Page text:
August 30, 2018
South Korean President Moon Jae-in has prioritized mending ties with North Korea. His high-stakes diplomacy is playing out on the sidelines of a US effort to get Pyongyang to give up its nuclear weapons. Moon’s effort has been marked by a historic meeting with North Korean leader Kim Jong-un and a rare, albeit brief, reunion of families divided by the war six decades ago. There are, however, limits to how far Moon can proceed absent progress in US-North Korean diplomacy.

Moon has staked his presidency on achieving peace with North Korea. These stakes are especially high. That’s what a lot of us are worried about,” said Robert Manning, a senior fellow in the Atlantic Council’s Scowcroft Center for Strategy and Security, referring to the political risk facing Moon. “The South Koreans have tried to walk right up to the edge of doing things that advance North-South relations without going over the line. The stalemate of our policy is putting them in a really difficult position,” he added.

Moon met Kim at the border village of Panmunjom on April 27. Kim crossed over into South Korea for the meeting becoming the first North Korean leader ever to set foot in South Korea since the end of the Korean War in 1953. While active conflict in the Korean War lasted from 1950-53, the two Koreas are technically still at war because a peace treaty was never signed. Moon is expected to meet Kim again in September. But to what end?

The South Koreans will be “very, very reluctant” to do anything that jeopardizes its alliance with the United States, said Manning. So, he predicted, efforts to mend the inter-Korean relationship could slow down.

Robert Manning spoke in an interview with the New Atlanticist’s Ashish Kumar Sen. Here are excerpts from the interview.

Q: What do the North Koreans seek in return for denuclearization?

Manning: We don’t know because we have never tested it.

[US Secretary of State Michael] Pompeo has said he wants North Korea to hand over 60 to 70 percent of its nukes. That’s absurd. We have seven decades of well-earned, deep-seated distrust on both sides. One of the main reasons the North Koreans have nukes is because they are afraid of us. Remember, until 1991, the United States had tactical nukes in South Korea.  What we are essentially telling them is: “Give us what we want, trust us, and then we will loosen sanctions.” It doesn’t work that way.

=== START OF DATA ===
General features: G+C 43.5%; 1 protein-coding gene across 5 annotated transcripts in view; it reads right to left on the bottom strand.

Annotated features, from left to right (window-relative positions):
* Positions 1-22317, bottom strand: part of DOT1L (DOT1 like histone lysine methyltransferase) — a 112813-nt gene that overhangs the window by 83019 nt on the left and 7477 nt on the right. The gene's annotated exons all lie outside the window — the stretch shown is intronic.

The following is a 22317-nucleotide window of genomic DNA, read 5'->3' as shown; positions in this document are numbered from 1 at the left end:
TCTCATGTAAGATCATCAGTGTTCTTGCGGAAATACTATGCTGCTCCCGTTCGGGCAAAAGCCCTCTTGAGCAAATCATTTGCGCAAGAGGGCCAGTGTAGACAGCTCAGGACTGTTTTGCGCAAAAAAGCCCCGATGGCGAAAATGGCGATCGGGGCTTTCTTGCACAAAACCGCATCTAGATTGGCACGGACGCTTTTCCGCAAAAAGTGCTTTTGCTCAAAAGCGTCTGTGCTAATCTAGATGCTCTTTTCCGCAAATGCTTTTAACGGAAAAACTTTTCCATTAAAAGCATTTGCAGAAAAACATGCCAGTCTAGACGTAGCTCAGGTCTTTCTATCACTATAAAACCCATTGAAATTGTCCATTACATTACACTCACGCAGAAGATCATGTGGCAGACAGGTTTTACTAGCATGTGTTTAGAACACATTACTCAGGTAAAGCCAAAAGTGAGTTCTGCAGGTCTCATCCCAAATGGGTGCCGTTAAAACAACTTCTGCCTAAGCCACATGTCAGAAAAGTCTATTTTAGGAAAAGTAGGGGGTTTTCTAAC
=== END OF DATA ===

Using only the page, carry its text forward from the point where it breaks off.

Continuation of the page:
The biggest problem goes back to the terrible, uselessly vague statement that followed the Singapore Summit [between US President Donald J. Trump and Kim on June 12]. The North Koreans say we are not living up to our commitments to a peace regime and we’re saying the North Koreans are not living up to their commitments on denuclearization. We’re both right because there is no mechanism in the agreement that suggests what comes next or how you do it.

Q: What are your thoughts on reports that Trump told Kim at the Singapore Summit that he would sign a declaration to end the Korean War, but the Trump administration has since prioritized denuclearization?

Manning: We have given Kim at least half a dozen security assurances—no-hostility-no-attack pledges—going back to at least 1994. They have mattered little. Why one more piece of paper matters is beyond my comprehension.

What a lot of us have been recommending is that we ask North Korea to give us—by a date certain—a full inventory of its nuclear weapons, fissile material, and facilities and that we will convene with China and the two Koreas a four-party process leading to a peace treaty. That’s a reasonable equation and if the North Koreans reject it that’s on them. I’m afraid that the way things are going right now, the United States will be perceived as the bad guy by China and South Korea.

Meanwhile, the North-South discussions are going forward. There have been family visits, they are talking about confidence-building measures, there will be a summit [between Kim and Moon] in September, and Moon has made an effort to link North-South progress with denuclearization. The reality is we have  nothing on denuclearization. The first baby step is getting the International Atomic Energy Agency [the United Nations’ nuclear watchdog] a full inventory of the North Korean program to acknowledge what North Korea claims it has, and set up an inspection and monitoring regime within 30 to 45 days. The North Koreans could allow the IAEA to visit their Yongbyon reactor as a down payment.